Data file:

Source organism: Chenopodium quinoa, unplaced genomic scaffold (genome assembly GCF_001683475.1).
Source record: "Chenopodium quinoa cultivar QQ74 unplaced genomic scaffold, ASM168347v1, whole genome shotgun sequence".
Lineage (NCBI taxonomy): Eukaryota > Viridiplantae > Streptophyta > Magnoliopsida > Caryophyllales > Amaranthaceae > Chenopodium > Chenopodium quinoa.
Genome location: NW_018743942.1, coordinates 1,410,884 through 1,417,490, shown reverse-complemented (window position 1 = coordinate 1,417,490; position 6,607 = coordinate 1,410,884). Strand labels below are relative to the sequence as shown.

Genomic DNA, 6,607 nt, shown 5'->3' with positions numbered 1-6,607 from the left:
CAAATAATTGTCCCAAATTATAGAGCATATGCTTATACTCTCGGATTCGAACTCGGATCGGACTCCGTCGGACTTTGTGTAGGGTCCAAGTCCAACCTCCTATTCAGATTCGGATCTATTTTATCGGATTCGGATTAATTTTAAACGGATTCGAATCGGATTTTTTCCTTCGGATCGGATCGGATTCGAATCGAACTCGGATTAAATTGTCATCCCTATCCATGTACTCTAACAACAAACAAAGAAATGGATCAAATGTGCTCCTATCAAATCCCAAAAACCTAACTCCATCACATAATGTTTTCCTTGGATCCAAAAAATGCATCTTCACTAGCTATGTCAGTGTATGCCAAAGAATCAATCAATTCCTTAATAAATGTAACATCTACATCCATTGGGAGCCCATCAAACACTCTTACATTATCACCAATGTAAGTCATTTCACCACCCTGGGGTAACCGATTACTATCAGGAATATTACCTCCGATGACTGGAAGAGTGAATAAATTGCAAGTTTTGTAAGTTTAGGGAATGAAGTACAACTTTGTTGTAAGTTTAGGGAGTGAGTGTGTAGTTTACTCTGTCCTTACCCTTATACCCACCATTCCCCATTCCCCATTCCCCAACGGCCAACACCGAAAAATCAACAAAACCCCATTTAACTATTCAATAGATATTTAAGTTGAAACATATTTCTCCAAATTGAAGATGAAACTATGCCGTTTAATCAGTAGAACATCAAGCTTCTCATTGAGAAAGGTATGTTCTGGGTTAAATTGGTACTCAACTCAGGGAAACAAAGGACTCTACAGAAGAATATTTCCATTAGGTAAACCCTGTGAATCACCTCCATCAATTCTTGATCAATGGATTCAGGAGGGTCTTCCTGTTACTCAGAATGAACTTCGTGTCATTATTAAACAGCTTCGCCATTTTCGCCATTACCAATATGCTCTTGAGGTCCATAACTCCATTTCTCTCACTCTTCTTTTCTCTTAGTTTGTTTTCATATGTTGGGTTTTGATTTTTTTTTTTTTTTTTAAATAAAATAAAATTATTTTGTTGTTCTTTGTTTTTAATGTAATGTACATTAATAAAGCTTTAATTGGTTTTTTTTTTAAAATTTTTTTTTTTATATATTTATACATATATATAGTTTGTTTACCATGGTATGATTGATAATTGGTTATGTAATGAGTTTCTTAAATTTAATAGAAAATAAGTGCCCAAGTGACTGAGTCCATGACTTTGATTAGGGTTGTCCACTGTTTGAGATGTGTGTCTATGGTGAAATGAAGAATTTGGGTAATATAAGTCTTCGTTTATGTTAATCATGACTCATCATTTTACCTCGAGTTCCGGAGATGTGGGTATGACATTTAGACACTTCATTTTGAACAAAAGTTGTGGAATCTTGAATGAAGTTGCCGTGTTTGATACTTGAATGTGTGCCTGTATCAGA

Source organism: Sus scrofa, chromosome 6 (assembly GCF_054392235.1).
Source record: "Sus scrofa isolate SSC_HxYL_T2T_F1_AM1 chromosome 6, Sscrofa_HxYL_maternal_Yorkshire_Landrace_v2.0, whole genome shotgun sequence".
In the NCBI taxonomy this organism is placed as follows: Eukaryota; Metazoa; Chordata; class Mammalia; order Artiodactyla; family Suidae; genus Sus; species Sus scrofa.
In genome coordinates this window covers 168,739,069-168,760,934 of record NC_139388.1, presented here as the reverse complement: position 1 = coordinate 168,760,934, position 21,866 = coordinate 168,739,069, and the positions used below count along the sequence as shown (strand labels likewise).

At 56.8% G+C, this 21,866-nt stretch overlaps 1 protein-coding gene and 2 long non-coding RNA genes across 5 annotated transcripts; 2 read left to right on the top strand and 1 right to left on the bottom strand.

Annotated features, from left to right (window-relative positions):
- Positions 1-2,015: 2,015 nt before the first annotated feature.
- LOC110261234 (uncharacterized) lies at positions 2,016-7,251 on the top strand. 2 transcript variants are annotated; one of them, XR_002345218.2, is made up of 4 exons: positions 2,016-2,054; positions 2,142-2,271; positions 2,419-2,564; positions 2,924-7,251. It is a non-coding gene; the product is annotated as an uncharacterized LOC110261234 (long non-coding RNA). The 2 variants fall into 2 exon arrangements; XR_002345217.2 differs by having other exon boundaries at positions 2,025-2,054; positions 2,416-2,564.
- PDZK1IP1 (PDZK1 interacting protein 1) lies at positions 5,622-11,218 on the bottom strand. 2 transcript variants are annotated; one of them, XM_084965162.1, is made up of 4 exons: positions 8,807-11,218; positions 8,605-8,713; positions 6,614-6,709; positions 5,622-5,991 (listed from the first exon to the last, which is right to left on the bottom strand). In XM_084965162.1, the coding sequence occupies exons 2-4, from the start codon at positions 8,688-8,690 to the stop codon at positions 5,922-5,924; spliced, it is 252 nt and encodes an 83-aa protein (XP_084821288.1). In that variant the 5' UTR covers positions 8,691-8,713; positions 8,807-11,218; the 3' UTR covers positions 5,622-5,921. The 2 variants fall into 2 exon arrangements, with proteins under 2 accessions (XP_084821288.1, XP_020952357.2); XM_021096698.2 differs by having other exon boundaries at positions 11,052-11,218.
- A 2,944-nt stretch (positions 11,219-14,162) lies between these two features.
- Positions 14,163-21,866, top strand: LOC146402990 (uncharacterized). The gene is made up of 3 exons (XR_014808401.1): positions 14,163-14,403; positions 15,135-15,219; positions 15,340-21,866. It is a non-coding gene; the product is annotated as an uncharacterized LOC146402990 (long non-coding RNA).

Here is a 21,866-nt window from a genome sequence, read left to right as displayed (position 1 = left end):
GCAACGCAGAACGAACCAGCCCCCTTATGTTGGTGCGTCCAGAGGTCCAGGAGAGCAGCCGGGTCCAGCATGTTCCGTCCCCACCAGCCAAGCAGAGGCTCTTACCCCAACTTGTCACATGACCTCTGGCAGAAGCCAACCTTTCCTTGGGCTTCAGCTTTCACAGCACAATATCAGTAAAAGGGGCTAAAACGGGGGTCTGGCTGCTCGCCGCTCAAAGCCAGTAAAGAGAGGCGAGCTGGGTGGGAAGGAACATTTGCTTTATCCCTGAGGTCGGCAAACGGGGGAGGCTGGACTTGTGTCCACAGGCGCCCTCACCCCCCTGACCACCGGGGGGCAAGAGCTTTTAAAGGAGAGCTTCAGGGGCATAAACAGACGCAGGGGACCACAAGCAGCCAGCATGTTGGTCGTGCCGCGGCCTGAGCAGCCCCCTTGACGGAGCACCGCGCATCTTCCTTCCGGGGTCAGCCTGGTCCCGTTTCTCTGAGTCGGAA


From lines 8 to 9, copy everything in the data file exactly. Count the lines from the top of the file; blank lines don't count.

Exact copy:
Source record: "Sus scrofa isolate SSC_HxYL_T2T_F1_AM1 chromosome 6, Sscrofa_HxYL_maternal_Yorkshire_Landrace_v2.0, whole genome shotgun sequence".
In the NCBI taxonomy this organism is placed as follows: Eukaryota; Metazoa; Chordata; class Mammalia; order Artiodactyla; family Suidae; genus Sus; species Sus scrofa.